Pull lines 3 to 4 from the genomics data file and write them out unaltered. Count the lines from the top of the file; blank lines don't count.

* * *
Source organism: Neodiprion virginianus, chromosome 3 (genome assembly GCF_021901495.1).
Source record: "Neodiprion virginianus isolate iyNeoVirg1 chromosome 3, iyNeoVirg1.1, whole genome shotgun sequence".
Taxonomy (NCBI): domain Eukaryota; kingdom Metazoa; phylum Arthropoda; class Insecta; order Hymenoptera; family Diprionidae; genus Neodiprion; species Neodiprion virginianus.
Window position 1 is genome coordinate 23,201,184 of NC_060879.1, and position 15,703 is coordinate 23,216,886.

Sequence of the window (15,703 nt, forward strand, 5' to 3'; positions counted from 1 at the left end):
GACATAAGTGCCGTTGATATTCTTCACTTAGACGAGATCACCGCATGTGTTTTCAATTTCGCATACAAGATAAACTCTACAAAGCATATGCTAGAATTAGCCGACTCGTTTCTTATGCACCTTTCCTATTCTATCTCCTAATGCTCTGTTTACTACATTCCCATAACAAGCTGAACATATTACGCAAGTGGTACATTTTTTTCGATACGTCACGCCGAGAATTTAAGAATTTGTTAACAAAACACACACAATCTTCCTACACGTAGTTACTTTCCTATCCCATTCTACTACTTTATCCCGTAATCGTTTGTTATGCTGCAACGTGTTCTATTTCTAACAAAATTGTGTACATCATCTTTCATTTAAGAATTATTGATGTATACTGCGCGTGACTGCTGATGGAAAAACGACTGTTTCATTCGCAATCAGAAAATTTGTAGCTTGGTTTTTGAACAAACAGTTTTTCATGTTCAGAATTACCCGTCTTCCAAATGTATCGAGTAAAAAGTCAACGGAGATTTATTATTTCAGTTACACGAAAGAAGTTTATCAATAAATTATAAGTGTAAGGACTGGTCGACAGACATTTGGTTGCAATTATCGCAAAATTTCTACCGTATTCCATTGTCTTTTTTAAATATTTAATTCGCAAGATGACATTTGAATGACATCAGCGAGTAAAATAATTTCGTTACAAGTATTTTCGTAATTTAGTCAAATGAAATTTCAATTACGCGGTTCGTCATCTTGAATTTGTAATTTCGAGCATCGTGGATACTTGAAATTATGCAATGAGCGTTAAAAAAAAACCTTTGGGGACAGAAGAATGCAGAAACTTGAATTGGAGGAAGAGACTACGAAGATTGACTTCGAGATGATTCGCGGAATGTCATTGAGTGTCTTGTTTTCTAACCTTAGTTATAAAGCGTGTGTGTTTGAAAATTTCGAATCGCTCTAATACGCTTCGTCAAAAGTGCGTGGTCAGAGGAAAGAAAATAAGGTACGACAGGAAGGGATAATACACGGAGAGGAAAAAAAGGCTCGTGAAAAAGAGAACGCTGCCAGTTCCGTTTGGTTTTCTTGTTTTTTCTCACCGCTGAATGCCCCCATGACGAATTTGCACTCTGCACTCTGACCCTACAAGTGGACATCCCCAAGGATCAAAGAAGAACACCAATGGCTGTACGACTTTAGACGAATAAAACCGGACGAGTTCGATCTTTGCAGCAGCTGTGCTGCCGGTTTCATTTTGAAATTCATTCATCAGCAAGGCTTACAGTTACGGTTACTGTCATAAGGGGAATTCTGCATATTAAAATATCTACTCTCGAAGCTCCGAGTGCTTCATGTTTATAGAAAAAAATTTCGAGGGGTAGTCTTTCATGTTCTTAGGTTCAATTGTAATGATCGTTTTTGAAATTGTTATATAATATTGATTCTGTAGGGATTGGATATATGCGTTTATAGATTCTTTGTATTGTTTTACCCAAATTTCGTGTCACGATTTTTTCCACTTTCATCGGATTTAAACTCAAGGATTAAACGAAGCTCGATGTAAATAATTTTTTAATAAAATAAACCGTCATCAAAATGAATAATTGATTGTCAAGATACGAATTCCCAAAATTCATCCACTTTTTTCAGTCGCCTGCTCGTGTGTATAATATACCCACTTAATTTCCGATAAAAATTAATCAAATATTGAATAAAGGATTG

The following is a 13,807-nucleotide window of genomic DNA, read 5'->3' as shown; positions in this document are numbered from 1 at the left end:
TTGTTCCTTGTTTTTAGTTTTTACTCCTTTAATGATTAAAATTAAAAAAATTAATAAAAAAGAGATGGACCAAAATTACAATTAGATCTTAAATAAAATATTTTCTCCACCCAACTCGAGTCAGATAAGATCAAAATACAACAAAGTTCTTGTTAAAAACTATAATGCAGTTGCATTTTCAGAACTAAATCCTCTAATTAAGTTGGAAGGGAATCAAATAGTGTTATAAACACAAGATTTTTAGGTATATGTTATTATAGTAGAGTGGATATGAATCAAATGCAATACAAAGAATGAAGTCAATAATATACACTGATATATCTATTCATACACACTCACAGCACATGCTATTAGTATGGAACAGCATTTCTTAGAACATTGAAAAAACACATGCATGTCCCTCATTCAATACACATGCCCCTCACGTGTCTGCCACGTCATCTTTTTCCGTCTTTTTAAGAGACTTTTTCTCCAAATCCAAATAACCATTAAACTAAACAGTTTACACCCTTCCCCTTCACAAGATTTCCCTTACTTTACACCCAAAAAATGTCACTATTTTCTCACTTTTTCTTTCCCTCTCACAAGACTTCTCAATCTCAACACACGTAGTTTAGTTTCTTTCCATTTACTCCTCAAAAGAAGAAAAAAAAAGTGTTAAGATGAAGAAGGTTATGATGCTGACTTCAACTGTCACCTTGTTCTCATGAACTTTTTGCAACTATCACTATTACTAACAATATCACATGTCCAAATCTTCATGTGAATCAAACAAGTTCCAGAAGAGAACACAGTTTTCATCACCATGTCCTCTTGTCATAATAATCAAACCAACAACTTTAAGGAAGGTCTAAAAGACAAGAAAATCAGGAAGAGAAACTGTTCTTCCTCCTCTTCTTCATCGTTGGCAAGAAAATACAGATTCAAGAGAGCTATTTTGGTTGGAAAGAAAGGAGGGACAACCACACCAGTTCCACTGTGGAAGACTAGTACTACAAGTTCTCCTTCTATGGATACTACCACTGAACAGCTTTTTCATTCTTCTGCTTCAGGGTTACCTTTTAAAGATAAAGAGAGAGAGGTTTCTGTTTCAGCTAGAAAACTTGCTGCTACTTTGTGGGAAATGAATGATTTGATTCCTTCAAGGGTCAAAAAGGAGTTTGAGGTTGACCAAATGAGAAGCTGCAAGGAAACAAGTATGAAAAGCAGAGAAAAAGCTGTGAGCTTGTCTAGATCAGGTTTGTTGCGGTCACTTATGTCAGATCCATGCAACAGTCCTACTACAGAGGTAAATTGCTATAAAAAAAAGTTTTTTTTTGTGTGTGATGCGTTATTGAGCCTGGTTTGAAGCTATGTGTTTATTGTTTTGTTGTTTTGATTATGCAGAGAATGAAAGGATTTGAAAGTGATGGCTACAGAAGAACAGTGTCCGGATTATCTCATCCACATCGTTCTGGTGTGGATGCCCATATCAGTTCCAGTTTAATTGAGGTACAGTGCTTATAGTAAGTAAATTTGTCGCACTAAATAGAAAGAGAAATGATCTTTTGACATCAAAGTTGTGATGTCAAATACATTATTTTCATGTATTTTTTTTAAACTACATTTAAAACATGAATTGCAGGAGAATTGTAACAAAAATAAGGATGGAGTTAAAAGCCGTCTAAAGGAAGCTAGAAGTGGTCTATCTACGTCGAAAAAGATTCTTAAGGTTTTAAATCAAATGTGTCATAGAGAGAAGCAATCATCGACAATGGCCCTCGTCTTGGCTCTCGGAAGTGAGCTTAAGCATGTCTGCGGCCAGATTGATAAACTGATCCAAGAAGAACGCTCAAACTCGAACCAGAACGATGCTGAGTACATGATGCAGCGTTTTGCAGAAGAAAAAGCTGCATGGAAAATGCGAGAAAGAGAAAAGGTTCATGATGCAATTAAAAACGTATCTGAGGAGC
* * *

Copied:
Taxonomy (NCBI): domain Eukaryota; kingdom Metazoa; phylum Arthropoda; class Insecta; order Hymenoptera; family Diprionidae; genus Neodiprion; species Neodiprion virginianus.
Window position 1 is genome coordinate 23,201,184 of NC_060879.1, and position 15,703 is coordinate 23,216,886.